Old geezers like Dave Edmunds, Bruce Springsteen and Glen Campbell (without Glen Campbell) are added for your listening pleasure this week. But the music is new, at least newly recorded.
Dave Edmunds is a bit like Zelig, portrayed by Woody Allen, a man that was there in the background with all the major stars throughout the sixties and seventies. His one really massive hit was I Hear You Knocking, but he has made great rock’n’roll since the sixties, and he just doesn’t accept that rock music has moved on. He was naturally a part of Ringo Starr’s All Star Band for a while. Again, his surprise album from last year, featured both new and old songs, but it is hard to tell which is which. Well, some are obvious, like Your Song, but you get my drift. Needless to say, I love this album, its irreverence and its passion for rock’n’roll.
Perhaps when an artist gets older he or she can let go of pretences. That goes for Bruce Springsteen as well. His new album is more likeable than many of his previous ones. I have always enjoyed The Boss’ music, but never been an really avid fan. I was thoroughly entertained when the crew of Lilyhammer was invited by Little Steven last year to see the E Street Band in concert., but I felt like an outsider next to true fans. The new single High Hopes is one of his best ever, in my opinion, full of energy, great and surprising orchestration and with an ability to stick in your ear. I have added three other songs from the album with the same name.
Boy & Bear is described as an Australian sensation. The indie band with the soft sound has issued two albums, and I have added four songs from their latest, Harlequin Dreams. There is something old fashioned about their new songs, reminding me of both bands like Oasis at their softest, but also true Americana. Their sense of melodies is brilliant; this is hummable and still sophisticated.
The remaining new songs are all Norwegian. Torun Eriksen is a jazz singer, who has been compared to Joni Mitchell and other great singers. I don’t think they are doing her any favours by making comparisons like that, because Torun Eriksen can stand on her own two feet. Her new album, Visits, is just that: visits to other people’s material. Some of her covers bother me more than they please me, others bring new and interesting life to established material. Three examples of the latter are added: a Glen Campbell tune, A Pink Floyd tune and Randy Newman’s Feels Like Home. I hope you like them. I do.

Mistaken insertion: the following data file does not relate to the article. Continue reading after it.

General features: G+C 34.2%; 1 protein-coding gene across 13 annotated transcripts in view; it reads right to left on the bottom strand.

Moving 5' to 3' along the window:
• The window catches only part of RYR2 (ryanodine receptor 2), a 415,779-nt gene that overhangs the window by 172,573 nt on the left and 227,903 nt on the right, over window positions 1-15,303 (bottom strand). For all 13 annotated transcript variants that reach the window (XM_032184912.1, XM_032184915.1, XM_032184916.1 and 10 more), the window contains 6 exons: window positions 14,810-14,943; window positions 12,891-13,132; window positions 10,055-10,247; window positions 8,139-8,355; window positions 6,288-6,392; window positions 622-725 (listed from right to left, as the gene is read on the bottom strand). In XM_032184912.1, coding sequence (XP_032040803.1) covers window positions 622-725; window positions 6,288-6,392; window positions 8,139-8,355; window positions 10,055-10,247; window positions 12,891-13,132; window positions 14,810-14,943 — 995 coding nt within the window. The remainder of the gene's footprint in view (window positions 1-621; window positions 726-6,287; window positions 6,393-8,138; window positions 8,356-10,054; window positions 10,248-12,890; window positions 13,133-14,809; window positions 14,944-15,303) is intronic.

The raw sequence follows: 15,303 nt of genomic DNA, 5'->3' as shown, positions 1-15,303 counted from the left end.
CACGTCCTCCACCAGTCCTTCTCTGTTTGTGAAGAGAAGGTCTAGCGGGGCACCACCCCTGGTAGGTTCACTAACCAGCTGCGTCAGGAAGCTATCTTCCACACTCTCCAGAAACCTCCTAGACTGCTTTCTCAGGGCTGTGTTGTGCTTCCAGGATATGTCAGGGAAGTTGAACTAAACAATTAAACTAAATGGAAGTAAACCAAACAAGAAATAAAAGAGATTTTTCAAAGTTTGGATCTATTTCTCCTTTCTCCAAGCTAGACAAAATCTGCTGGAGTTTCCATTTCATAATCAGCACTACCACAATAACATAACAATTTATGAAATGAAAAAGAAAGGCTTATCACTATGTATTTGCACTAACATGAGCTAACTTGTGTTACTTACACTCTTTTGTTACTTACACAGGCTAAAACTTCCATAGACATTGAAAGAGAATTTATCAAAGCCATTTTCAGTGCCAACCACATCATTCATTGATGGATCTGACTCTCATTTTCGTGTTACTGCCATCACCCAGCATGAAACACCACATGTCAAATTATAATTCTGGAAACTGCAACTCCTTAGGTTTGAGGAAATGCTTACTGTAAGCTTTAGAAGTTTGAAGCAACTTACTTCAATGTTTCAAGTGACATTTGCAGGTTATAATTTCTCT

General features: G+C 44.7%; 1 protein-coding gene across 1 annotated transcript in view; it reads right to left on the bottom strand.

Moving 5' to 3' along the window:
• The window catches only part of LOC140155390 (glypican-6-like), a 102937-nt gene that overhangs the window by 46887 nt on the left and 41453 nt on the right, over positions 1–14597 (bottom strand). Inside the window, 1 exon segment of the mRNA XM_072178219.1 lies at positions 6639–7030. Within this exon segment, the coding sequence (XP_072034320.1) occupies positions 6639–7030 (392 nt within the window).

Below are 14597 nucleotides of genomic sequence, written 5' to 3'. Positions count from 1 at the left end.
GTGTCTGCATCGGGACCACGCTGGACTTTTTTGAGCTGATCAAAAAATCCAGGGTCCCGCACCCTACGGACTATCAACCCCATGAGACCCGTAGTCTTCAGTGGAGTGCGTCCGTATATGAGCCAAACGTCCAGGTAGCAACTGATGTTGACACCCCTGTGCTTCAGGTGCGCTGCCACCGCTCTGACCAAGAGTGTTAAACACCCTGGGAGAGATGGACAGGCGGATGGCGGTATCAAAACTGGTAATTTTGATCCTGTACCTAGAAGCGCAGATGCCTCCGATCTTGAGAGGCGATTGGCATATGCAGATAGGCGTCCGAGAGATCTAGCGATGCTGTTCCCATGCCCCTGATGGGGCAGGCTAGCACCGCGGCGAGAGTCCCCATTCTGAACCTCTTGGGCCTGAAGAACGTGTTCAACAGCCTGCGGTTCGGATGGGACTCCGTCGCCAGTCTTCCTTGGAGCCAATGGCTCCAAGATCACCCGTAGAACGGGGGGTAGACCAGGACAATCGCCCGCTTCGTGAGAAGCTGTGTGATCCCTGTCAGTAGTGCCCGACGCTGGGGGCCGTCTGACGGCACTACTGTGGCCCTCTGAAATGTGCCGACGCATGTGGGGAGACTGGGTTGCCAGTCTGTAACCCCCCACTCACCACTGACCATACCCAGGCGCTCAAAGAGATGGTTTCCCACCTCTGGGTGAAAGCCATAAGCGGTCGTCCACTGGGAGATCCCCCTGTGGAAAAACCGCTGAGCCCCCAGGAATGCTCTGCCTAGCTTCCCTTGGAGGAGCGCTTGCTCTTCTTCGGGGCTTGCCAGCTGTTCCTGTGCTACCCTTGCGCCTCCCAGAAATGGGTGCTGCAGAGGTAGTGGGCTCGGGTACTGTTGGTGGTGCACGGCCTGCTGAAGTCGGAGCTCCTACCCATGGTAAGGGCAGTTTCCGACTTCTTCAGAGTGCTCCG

Another great Norwegian singer-songwriter is Susanne Sundfør. She has produced an album with the Norwegian-Canadian duo Bow to Each Other. The album, The Urge Drums, has a much more modern, electronica sound than any of the other tracks added this week, but the girls still write and perform classic songs. There’s a sadness and an elegance in these songs that grow on you. Try it. And if you haven’t listened to the producer, Susanne Sundfør, you’re in for a pleasant surprise if you do.
I have reluctantly added the last artist, Sigurd Julius, this year’s winner of the Norwegian Urørt (Untouched) Awards, celebrating new talent, reluctantly because I don’t normally fancy this Norwegian folk rock expression and particularly when it is performed by a light tenor male voice. Still I have to admit that Sigurd’s songs are small gems, even for those who cannot understand what he is singing about. The main reason for adding three tracks from the album called Sigurd Julius, is to celebrate that music with distinct roots in previous generations can actually win a new music contest in 2014, proving again that contemporary music, if you look hard enough (and that’s exactly what I am doing on your and my behalf), permeates all trends and decades and times.
To make room, Elton John, Hekla Stålstrenga, Laura Veirs, Smith Westerns, Sting, Surfer Blood and Tedechi Trucks Band will have to go.
Here is the renewed list, with 25 new tracks: